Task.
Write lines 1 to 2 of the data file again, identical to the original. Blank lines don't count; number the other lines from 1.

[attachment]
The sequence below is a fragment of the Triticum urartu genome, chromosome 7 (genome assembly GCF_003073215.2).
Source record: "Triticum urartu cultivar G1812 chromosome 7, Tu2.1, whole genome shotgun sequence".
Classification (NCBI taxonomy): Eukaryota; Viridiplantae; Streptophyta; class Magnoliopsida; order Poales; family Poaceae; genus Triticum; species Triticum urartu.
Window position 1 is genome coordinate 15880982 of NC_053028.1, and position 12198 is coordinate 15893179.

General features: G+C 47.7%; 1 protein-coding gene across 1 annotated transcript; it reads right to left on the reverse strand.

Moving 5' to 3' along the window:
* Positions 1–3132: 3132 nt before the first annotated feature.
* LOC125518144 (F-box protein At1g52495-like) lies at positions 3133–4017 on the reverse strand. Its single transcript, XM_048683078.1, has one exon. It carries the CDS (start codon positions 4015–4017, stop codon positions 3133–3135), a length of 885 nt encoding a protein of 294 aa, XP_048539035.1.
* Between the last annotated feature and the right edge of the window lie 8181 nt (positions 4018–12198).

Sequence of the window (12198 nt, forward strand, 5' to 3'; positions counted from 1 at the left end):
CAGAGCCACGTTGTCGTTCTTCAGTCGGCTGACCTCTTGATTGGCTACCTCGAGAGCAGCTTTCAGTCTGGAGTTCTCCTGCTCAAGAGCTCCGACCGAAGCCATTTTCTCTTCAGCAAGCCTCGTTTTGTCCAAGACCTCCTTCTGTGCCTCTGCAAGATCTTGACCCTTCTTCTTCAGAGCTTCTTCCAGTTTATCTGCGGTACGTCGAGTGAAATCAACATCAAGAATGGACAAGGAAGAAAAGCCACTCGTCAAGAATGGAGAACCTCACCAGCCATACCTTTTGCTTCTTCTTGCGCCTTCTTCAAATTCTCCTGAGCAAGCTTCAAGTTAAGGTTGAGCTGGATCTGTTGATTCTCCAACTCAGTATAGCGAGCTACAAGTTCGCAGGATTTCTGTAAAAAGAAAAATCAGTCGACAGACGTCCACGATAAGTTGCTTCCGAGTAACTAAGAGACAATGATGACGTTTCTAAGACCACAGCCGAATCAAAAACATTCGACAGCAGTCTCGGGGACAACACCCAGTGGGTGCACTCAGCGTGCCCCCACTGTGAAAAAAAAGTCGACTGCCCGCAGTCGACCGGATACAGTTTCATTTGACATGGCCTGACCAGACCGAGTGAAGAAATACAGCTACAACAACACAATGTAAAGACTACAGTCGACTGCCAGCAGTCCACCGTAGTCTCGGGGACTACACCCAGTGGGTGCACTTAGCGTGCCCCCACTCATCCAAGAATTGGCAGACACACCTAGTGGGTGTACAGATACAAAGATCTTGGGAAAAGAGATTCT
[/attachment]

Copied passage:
The sequence below is a fragment of the Triticum urartu genome, chromosome 7 (genome assembly GCF_003073215.2).
Source record: "Triticum urartu cultivar G1812 chromosome 7, Tu2.1, whole genome shotgun sequence".